• I did a lot of category B- the Little House books, the Anne books, the Sue Barton nurse books, and Cheaper by the Dozen. I also read Nancy Drews and Encyclopedia Brown. And lots of Babysitter’s Club. Then there was the Wrinkle in Time series, which is more category A, I think. When I got older, I went through all of Asimov (I even wrote my Junior thesis on him!), both the sci-fi and the mysteries. For some reason, the Narnia books did nothing for me. Neither did Beverly Cleary.

    I feel the need to note that while my oldest daughter is all about Category A, complete with all the Jewish versions too, my son devours non-fiction science and history books for pleasure. (They both also like the English Torah books like Little Midrash Says and all of the awesome teaching books like the Naftoli in the Beis Hamikdash series.)

    This is fun! How many of you were flashlight-under-the-covers kids?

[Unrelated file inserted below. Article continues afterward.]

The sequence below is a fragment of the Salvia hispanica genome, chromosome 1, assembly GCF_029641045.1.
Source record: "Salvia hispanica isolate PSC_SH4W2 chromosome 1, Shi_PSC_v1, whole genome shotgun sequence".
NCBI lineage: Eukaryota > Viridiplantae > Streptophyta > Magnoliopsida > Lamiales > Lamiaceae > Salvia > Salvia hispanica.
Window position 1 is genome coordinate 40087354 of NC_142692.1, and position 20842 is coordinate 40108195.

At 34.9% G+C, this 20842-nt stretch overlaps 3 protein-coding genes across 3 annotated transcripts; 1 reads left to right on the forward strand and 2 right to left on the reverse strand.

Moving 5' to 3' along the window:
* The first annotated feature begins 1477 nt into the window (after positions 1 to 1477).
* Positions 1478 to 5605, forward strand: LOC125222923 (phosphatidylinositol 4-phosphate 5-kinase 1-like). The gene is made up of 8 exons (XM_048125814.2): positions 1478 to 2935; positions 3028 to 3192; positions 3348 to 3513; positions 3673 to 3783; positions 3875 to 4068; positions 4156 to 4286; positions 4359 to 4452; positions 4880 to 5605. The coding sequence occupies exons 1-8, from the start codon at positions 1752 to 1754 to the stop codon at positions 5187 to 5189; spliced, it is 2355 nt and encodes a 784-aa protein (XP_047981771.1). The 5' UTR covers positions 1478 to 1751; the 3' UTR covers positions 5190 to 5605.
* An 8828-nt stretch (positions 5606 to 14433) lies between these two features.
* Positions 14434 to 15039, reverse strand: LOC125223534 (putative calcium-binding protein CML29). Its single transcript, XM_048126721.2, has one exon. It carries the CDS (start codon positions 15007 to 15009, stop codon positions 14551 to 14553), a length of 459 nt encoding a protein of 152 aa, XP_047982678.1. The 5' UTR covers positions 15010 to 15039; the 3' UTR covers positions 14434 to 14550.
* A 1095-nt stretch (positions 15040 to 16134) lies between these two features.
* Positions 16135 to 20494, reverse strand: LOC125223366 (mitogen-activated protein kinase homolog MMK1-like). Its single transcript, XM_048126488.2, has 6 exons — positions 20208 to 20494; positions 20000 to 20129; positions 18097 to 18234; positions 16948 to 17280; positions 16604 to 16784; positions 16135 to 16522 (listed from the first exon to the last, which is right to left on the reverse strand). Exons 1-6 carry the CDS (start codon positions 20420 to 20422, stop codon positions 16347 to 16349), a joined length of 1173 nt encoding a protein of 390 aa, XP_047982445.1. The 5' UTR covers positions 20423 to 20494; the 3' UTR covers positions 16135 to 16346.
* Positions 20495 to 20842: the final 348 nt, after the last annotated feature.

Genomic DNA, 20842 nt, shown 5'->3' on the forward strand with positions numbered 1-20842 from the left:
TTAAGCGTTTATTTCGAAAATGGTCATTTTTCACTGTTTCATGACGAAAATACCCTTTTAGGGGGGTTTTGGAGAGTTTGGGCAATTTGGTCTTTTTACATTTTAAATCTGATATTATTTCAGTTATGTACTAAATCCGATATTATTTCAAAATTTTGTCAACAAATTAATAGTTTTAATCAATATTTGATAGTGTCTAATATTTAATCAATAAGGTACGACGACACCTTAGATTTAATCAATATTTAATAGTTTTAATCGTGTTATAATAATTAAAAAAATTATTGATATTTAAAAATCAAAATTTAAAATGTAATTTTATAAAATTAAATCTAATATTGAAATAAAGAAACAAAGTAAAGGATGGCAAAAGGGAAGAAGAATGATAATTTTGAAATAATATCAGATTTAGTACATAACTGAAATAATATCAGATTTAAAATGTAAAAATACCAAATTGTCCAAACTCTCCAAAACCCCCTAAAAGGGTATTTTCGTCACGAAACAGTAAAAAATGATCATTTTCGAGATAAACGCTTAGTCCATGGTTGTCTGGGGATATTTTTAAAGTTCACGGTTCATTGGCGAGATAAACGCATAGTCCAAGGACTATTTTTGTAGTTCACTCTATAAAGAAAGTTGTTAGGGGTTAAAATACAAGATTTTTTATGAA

• As a kid, I loved to wander off into fantasyland, but enjoyed books set in real-life situations too. Was always reading, even when brushing my teeth. Sci-fi didn’t do much for me till I was in my late teens, then I did read Heinlein, Asimov, etc.

    I remember loving Robert Louis Stevenson’s “A Child’s Garden of Verses.” Old-fashioned children’s books: E. Nesbit’s series, Narnia, Carl Sandburg’s “Rutabaga Stories,” Dr.Dolittle.

    Today’s children’s books don’t move me much, although I’m happy to see that there are many good ones addressing real-life issues like a new sibling, divorce in the family, combined families, etc. Charlie and the Chocolate Factory was a big hit with me and my kids – I would read it to them and give each one a square of chocolate at the end of a chapter.

    …Leora, wish you were coming to Blogger’s evening this Motze’i Shabbat…